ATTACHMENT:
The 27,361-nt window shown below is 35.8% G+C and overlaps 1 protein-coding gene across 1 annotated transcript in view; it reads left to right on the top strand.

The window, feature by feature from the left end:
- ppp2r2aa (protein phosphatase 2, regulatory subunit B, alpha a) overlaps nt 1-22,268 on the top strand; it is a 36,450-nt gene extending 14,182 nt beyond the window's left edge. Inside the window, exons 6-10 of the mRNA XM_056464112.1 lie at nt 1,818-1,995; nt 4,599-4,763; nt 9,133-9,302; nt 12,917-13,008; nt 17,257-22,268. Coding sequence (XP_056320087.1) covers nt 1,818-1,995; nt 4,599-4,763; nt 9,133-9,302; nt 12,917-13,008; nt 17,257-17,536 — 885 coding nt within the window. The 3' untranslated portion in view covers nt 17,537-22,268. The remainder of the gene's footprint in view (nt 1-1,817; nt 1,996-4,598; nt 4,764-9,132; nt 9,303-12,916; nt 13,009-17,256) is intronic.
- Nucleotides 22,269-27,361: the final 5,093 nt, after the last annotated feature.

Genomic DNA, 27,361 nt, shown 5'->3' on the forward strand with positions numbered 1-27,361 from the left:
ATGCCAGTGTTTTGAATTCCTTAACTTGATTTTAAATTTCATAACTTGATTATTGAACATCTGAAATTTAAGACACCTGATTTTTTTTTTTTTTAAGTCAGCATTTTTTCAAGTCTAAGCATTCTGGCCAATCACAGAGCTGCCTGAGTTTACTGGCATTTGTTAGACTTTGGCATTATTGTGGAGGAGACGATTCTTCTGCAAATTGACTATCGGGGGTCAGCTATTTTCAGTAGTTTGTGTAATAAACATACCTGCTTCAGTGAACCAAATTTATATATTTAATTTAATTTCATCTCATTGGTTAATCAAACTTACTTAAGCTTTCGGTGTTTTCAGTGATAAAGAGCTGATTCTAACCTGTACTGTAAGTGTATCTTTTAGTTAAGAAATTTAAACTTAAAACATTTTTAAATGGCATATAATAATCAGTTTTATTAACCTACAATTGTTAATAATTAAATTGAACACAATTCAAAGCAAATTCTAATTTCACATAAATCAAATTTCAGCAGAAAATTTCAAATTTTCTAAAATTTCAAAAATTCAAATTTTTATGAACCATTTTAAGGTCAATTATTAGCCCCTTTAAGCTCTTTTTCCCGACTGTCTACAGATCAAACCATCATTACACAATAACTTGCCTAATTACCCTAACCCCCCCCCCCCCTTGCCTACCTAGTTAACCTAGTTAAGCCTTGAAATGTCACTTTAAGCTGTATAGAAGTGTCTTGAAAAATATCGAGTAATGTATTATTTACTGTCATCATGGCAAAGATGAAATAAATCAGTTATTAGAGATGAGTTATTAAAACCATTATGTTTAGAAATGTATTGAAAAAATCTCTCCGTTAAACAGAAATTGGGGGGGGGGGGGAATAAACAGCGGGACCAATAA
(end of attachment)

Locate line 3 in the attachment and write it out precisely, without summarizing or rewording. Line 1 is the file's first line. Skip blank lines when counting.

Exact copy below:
- ppp2r2aa (protein phosphatase 2, regulatory subunit B, alpha a) overlaps nt 1-22,268 on the top strand; it is a 36,450-nt gene extending 14,182 nt beyond the window's left edge. Inside the window, exons 6-10 of the mRNA XM_056464112.1 lie at nt 1,818-1,995; nt 4,599-4,763; nt 9,133-9,302; nt 12,917-13,008; nt 17,257-22,268. Coding sequence (XP_056320087.1) covers nt 1,818-1,995; nt 4,599-4,763; nt 9,133-9,302; nt 12,917-13,008; nt 17,257-17,536 — 885 coding nt within the window. The 3' untranslated portion in view covers nt 17,537-22,268. The remainder of the gene's footprint in view (nt 1-1,817; nt 1,996-4,598; nt 4,764-9,132; nt 9,303-12,916; nt 13,009-17,256) is intronic.